The 17th Harkers Island Regatta took place on the weekend of July 22 and 23, 2018, featuring Sunfish sailboats. Saturday’s race involves sailing around the island, which includes sailing under a low bridge, managing currents and wind shadows, and navigating through marshes and shoals. Sunday’s racing consists of multiple windward/leeward buoy races.
Saturday’s weather started with ominous clouds and rain which cleared up to reveal cheery patches of sunlight. The wind dropped from its howling 40+ knots at midnight to settle down to 15 to 17 knots (gusting to 21) from the southwest, but still kicking up plenty of chop on Back Sound. A total of 26 boats registered for the regatta.
The start line and gate were set southwest of Shell Point. Organizers marked the submerged rocks southwest of day mark #4 to prevent any damage from groundings there. Given the southwesterly wind, most sailors chose a clockwise rounding of the island to allow a downwind passage through the bridge and the marshes. The wind direction required multiple tacks to work upwind through the wind-driven chop from the gate to Rush Point at the southwest corner of the island. Following his tradition of not going along with the crowd, contrarian Nicholas Zahradka chose to round the island counter-clockwise.
The Harkers Island Bridge provides 14 foot vertical clearance at high tide and 16 to 17 feet at low tide, so the race time is scheduled to start one hour before low tide. This maximizes the clearance available for a Sunfish, which needs almost 15 feet even without a spar-mounted wind indicator. This year’s water level was higher than normal due to the low being a neap tide, and also several days of strong winds which pushed water from adjacent sounds into the area. The higher water let the boats get closer to the shore than in past years and reduced groundings. However, the water level also reduced clearance at the bridge, and multiple boats touched the bridge bottom with their upper spar or wind indicator. Most boats followed the northern passage through the marshes and did not run aground.
The four leading boats stayed relatively close over the nearly two-hour race, finishing within 97 seconds of each other. Andrew Bates got off to a good port-tack start held the lead throughout the race, finishing first in 1 hour, 52 minutes, 37 seconds to get three pounds of crabmeat and the trophy. Paul Welles, last year’s winner, also had a good start. He kept moving consistently and chipped away at Andrew’s lead. In the end, he finished a mere 21 seconds after Andrew, winning two pounds of crab meat. Paul was also the top Grand Master (age 60+). Third place and a pound of crab meat went to Grand Master Ricky Evans, who beat fourth place Jamie Deale by only 20 seconds. Jack Bond finished fifth and was the top Great Grand Master (age 70+). Laser sailor Dean Karrigan and first-time Sunfish racer put in a quite respectable 8th place finish.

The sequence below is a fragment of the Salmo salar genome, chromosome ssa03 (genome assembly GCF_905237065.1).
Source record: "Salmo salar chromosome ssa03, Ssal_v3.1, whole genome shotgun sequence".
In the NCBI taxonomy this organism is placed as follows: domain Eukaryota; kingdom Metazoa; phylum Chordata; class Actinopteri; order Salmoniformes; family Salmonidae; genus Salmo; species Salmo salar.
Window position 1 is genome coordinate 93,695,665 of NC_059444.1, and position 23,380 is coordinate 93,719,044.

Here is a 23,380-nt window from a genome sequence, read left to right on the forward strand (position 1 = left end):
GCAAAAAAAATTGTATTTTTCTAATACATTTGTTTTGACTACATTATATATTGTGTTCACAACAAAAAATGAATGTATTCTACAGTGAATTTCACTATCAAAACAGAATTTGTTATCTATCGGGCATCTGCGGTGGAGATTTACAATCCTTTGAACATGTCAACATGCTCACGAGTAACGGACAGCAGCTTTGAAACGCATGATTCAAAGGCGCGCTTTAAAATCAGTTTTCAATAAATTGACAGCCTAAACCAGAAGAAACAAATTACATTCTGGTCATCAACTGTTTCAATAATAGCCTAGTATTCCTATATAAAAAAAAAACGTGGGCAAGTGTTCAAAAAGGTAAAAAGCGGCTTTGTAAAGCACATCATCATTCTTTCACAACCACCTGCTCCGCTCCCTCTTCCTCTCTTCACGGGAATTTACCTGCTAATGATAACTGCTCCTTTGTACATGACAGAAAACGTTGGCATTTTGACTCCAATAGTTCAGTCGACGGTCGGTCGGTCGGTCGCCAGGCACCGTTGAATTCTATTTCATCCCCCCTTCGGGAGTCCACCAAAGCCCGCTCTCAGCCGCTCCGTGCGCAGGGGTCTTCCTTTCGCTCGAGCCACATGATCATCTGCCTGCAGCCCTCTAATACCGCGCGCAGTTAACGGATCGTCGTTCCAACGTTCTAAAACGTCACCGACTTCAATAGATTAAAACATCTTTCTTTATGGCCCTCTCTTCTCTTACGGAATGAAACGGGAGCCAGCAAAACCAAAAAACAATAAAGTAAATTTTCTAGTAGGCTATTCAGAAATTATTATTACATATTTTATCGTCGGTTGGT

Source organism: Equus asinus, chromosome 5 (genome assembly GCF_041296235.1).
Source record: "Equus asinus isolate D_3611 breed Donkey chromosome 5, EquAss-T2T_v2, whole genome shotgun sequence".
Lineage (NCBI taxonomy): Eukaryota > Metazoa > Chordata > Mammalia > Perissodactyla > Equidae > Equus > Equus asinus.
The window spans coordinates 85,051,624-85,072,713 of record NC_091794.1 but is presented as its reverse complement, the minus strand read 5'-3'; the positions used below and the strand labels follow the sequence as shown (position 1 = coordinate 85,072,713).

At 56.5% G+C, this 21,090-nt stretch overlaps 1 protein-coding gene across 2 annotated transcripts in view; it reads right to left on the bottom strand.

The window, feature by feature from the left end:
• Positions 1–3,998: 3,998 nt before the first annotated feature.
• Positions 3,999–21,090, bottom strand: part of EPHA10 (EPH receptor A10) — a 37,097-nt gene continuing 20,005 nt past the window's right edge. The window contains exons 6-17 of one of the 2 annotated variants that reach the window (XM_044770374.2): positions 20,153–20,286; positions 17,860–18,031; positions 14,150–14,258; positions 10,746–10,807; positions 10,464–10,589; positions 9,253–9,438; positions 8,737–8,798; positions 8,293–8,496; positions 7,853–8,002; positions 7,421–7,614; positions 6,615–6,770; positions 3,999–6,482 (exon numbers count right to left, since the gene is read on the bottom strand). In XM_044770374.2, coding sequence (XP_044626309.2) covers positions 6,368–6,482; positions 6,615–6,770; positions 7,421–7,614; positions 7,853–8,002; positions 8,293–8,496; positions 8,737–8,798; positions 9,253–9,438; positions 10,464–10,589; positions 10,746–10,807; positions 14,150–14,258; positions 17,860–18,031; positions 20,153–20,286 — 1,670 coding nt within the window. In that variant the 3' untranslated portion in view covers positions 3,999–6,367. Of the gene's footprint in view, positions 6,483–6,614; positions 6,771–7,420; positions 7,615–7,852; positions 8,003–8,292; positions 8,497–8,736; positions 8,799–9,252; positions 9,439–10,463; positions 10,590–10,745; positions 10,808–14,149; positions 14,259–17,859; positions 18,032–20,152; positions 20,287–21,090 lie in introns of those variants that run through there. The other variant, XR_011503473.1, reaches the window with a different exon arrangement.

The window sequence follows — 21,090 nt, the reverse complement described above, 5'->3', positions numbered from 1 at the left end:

The top female was Gabi Neubelt, finishing 9th. The second female was Ashlyn Park, finishing 10th. The top beater-class boat was Andrew Pittman, finishing 11th. The most persistent sailor was Isaac Kuykandall, whose leisurely 2 hours, 44 minutes and 36 seconds from start to finish won him the coveted H20 GO! #SummerStylez inflatable emoji pool raft for additional lounging on the water.
Sunday, July 23 - Race Around The Buoys
Eleven skippers participated in the five windward/leeward buoy races on Sunday morning. The wind was southeasterly at 16 to 18 knots (gusting to 21). The sky was partly cloudy, with a few light sprinkles mixed in with sunshine. The race course was in the lee of Bird Island, reducing chop. A falling tide resulted in a current of up to a half-knot toward the west-north-west, slowing boats on the upwind leg and pushing them toward the right side of the course. In addition, the tide was stronger on the left side of the course due to a channel.
Andrew Bates won all five races. Jamie Deale was second with 12 points, Gabi Neubelt third with 20 points, Ricky Evans fourth with 21 points and Jack Bond fifth with 23 points.